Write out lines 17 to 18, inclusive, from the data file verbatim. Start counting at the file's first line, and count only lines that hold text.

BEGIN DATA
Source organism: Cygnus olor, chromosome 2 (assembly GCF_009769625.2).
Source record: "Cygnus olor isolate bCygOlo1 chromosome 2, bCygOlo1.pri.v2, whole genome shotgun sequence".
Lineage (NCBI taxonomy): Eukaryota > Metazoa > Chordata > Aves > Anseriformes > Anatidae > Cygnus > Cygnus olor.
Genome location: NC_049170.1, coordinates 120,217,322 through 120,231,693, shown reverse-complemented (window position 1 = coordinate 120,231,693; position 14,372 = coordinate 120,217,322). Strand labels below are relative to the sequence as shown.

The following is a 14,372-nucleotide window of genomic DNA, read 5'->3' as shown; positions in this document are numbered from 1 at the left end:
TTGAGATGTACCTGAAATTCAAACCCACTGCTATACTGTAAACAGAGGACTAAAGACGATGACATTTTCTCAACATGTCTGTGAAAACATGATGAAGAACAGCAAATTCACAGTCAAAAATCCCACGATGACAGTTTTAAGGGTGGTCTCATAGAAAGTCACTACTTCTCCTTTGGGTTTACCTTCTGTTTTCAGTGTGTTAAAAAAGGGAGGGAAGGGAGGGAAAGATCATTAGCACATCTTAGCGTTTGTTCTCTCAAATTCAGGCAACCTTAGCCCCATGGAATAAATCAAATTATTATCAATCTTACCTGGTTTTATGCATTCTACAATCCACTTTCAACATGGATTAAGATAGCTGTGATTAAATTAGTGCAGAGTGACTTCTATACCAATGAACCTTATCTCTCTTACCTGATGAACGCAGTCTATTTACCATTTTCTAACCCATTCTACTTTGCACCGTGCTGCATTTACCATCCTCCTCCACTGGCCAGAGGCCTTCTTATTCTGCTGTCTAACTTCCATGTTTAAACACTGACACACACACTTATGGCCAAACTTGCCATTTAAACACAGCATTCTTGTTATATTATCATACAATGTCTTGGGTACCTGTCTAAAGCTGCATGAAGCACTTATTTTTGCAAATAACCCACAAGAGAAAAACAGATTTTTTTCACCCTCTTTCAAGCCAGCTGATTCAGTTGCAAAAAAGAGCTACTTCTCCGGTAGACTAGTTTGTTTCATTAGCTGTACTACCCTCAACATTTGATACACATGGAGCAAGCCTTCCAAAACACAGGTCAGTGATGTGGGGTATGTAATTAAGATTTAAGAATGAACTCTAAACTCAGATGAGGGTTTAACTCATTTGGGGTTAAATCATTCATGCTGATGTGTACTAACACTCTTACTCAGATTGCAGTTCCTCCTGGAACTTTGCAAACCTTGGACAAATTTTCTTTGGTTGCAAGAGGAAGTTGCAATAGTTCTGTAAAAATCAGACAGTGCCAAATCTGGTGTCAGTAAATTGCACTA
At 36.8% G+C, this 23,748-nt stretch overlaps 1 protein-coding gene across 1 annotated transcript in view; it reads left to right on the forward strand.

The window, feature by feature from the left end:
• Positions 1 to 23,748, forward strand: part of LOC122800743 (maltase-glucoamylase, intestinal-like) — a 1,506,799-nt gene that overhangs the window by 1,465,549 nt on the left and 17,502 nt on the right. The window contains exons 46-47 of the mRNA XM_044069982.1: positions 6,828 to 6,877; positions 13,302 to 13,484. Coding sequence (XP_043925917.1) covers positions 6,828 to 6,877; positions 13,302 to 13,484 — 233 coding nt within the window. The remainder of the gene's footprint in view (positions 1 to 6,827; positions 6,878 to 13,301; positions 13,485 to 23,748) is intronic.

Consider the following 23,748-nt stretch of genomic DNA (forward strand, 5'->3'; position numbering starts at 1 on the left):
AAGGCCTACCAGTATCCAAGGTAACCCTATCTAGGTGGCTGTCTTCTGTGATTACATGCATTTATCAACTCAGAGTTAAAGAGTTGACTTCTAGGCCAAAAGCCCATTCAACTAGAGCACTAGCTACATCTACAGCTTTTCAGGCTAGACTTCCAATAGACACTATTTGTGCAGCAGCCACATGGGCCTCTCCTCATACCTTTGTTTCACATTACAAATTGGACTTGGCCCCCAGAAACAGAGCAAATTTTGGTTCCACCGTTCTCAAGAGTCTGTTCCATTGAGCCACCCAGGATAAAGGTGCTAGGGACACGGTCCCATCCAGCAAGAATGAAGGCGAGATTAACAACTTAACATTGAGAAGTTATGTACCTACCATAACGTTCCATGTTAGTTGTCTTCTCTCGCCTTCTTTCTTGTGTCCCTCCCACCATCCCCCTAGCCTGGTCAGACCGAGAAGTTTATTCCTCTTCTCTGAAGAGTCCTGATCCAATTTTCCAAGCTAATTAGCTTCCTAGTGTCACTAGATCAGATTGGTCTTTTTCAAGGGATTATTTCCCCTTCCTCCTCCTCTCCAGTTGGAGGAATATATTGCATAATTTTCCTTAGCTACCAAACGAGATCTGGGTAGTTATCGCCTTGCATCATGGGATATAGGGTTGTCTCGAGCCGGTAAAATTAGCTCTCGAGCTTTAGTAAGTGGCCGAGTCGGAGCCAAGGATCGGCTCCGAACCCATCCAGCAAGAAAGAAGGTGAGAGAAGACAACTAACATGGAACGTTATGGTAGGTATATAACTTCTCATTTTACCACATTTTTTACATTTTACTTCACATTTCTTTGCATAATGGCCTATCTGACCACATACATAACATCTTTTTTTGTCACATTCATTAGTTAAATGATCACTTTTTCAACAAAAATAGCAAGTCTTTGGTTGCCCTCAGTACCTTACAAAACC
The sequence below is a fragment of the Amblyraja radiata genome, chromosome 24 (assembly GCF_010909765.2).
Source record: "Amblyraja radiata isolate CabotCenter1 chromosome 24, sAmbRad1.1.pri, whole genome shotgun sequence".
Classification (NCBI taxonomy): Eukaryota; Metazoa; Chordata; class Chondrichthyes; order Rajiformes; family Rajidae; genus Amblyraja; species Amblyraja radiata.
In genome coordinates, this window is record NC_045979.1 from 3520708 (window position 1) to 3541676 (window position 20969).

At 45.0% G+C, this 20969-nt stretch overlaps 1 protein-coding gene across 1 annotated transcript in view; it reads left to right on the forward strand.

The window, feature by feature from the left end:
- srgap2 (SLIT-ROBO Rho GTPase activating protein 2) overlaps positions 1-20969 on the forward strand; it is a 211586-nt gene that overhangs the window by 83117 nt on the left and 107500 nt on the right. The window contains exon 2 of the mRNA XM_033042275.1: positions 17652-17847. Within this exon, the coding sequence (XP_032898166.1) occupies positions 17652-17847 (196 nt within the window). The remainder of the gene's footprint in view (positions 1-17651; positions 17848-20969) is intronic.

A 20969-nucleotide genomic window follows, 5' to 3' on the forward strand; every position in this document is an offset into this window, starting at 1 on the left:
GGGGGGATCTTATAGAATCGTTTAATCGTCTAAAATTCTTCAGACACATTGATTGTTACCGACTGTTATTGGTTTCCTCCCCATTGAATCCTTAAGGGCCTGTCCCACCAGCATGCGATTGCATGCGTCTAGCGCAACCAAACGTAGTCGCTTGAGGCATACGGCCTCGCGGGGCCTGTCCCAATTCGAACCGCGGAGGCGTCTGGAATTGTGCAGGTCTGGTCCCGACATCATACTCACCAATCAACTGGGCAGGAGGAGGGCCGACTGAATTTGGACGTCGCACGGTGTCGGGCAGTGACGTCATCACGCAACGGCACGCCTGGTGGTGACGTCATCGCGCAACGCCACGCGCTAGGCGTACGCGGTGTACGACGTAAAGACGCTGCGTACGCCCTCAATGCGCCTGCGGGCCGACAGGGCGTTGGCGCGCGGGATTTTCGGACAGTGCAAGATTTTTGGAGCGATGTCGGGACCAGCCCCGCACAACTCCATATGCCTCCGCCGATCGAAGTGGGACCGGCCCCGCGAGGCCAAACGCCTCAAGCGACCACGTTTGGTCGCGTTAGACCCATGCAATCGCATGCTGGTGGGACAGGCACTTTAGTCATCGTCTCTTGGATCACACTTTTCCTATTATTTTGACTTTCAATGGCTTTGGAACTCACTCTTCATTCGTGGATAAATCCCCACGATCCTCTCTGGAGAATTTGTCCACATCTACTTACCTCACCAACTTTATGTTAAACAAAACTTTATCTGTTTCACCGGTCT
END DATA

The window, feature by feature from the left end:
- srgap2 (SLIT-ROBO Rho GTPase activating protein 2) overlaps positions 1-20969 on the forward strand; it is a 211586-nt gene that overhangs the window by 83117 nt on the left and 107500 nt on the right. The window contains exon 2 of the mRNA XM_033042275.1: positions 17652-17847. Within this exon, the coding sequence (XP_032898166.1) occupies positions 17652-17847 (196 nt within the window). The remainder of the gene's footprint in view (positions 1-17651; positions 17848-20969) is intronic.